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Monday, November 7, 2005

New Student Ranking of Law Schools

Leiter_logo_1Following up on last week's launch of our new Leiter's Law School Rankings web site (blogged here):  The Record, the independent student weekly at Harvard Law School, has surveyed HLS students to "identify and rank what [they] believe to be the ten best American law schools."  The editors note:

To the best of our knowledge, our study is the first and only study to explore the perceptions of law students at a particular law school on such a large scale as well as the first and only study to trace variations across 1L, 2L, and 3Ls classes as well as compare the opinions of JD students with those of LLMs.

Without further ado, here are the students' top 15 law schools, as well as how their rankings compare with the other rankings compiled in our forthcoming article, Ranking Law Schools: Using SSRN to Measure Scholarly Performance, 81 Ind. L.J. ___ (2005) (Symposium on The Next Generation of Law School Rankings), as updated to reflect new rankings:

Top 15 Law Schools By Various Measures

School

Reputation

Publications

Impact

HLS

USNews

Leiter

L&S

Leiter

SSRN

E&W

Leiter

SSRN

Harvard

1

2

2

2

3

1

1

3

2

Yale

2

1

1

4

1

15

2

2

12

Stanford

3

3

4

9

3

4

3

4

3

Columbia

4

4

5

8

3

8

7

7

4

Chicago

5

6

2

1

1

2

4

1

1

NYU

6

5

5

11

7

12

5

6

15

Michigan

7

8

8

16

10

17

8

13

19

Penn

8

7

11

13

14

5

17

21

16

Berkeley

9

11

7

7

6

9

9

5

9

Virginia

10

8

10

6

14

11

11

13

10

Georgetown

11

14

12

5

18

10

6

8

7

Cornell

12

11

14

14

16

24

13

11

27

Duke

13

11

17

23

21

25

16

9

23

Northwestern

14

10

14

10

12

31

13

12

31

UCLA

15

15

14

17

13

3

12

15

5

Texas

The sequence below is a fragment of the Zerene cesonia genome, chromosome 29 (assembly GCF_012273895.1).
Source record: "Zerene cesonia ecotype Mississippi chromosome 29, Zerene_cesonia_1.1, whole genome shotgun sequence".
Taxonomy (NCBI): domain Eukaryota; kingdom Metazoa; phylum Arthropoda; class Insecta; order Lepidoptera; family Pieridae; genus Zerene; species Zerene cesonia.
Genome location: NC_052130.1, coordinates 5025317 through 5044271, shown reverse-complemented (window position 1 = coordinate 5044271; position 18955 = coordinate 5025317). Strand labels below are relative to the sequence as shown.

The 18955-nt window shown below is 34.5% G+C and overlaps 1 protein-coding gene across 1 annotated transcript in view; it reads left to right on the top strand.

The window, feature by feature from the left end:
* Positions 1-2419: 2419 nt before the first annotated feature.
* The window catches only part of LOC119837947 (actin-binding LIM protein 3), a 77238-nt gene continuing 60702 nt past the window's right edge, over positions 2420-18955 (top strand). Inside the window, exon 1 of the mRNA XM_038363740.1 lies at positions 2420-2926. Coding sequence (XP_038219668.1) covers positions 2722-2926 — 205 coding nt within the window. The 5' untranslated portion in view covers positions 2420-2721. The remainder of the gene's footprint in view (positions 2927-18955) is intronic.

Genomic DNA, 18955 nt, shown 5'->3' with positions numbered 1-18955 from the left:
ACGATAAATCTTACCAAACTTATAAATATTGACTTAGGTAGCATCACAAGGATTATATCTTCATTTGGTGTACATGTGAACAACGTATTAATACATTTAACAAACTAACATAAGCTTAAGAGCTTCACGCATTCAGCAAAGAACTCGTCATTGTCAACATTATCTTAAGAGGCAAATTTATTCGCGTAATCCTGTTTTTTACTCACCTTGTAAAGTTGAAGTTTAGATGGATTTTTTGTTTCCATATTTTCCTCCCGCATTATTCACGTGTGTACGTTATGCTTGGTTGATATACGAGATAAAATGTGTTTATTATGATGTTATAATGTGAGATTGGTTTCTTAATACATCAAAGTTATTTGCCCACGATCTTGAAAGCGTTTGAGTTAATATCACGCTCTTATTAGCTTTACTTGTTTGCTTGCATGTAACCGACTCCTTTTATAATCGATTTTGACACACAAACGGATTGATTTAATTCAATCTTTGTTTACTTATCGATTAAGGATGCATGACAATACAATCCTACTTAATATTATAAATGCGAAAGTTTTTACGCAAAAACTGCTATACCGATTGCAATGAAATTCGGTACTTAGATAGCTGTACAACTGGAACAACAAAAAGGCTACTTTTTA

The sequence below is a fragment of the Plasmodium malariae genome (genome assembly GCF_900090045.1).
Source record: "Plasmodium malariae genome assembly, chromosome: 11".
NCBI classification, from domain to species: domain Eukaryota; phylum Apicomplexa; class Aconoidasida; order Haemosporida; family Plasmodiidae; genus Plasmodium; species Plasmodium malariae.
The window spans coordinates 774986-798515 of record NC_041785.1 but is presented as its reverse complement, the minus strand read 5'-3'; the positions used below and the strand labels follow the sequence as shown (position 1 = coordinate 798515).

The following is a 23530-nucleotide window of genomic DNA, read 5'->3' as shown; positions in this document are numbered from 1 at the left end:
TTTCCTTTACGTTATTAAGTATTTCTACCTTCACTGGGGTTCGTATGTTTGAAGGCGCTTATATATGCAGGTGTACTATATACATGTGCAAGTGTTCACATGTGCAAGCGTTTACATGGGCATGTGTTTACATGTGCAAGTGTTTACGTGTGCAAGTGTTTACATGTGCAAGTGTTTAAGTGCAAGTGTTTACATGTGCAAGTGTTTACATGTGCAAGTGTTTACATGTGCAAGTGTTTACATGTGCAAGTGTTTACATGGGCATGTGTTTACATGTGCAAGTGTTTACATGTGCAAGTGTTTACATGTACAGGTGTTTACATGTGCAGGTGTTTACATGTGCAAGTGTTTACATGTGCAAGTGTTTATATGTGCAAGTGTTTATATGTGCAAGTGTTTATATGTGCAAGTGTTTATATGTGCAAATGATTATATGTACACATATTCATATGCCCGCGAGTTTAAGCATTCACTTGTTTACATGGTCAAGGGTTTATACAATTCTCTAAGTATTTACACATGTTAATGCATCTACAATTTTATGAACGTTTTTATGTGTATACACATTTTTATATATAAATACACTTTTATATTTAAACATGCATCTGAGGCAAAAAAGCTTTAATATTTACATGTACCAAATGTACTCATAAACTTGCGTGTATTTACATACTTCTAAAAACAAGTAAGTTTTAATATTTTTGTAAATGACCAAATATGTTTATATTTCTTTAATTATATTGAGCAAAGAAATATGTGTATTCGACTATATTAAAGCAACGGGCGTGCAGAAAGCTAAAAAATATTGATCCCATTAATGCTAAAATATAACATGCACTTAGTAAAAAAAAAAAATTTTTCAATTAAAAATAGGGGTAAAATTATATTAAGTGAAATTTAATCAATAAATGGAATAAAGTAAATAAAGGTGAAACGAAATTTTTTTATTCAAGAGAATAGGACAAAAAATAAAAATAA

15

15

8

3

7

17

10

9

6

Reputation:

Publications:

Impact:

Note that the Harvard Law students' rankings exhibit the same phenomenon we first observed in our Moneyball article, What Law Schools Can Learn from Billy Beane and the Oakland Athletics, 82 Texas L. Rev. 1483, 1524 n.235 (2004):  Harvard ranks higher under their methodology (#1) than it does under the U.S. News measure they use for comparison purposes (#2 in the overall U.S. News ranking).  We noted that the ranker's school inevitably ranks higher under the ranker's methodology than it does under the U.S. News peer reputation ranking (chart updated to include new rankings):

Rank of Rankers’ Law School

Ranker

Ranker’s School

US News’ Rank

Ranker’s Rank

Black & Caron

Texas/Cincinnati

15/72

6/66

Brennan & LeDuc

Thomas Cooley

175

29

Eisenberg & Wells

Cornell

11

6

Ellman

Arizona State

43

7

Leiter

Texas

15

8

Lindgren & Seltzer

Chicago-Kent

61

22

Stake

Indiana

33

29

We noted in our Moneyball piece that we of course don't allege any intentional bias in any of these rankings.  Indeed, we rely extensively on the Eisenberg & Wells, Leiter, and Lindgren & Seltzer studies in our SSRN rankings article and greatly respect their methodologies and findings.

The Record rightly seeks to inject law student voices into the rankings picture.  At our symposium on The Next Generation of Law School Rankings, Patrick T. O’Day & George D. Kuh explained how The Law School Survey of Student Engagement can systematically add student input to the evaluation of law schools.  Their paper, A New Approach to Measuring Law School Quality: The Law School Survey of Student Engagement, is forthcoming in 81 Ind. L.J. ___ (2005):

[T]he LSSSE survey offers a student-centered approach for assessing the “value added” of the law school educational experience by determining the extent to which JD students engage in good educational practices. ...The information comes directly from currently enrolled students. More than 34,000 law students from 74 law schools completed the LSSSE survey online in spring 2004 and 2005. The students represent a broad cross-section of JD students from across the country. Because all JD students are surveyed by an independent survey research organization, the results are reliable, comparable, meaningful, and credible. LSSSE findings provide insights into student behaviors and law school environments that can be addressed almost immediately to enhance student learning and law school effectiveness. Law schools already are using LSSSE results at faculty retreats and board meetings to focus discussions about the quality of legal education, to inform internal academic reviews, and to identify areas of teaching and learning where improvement may be desired.

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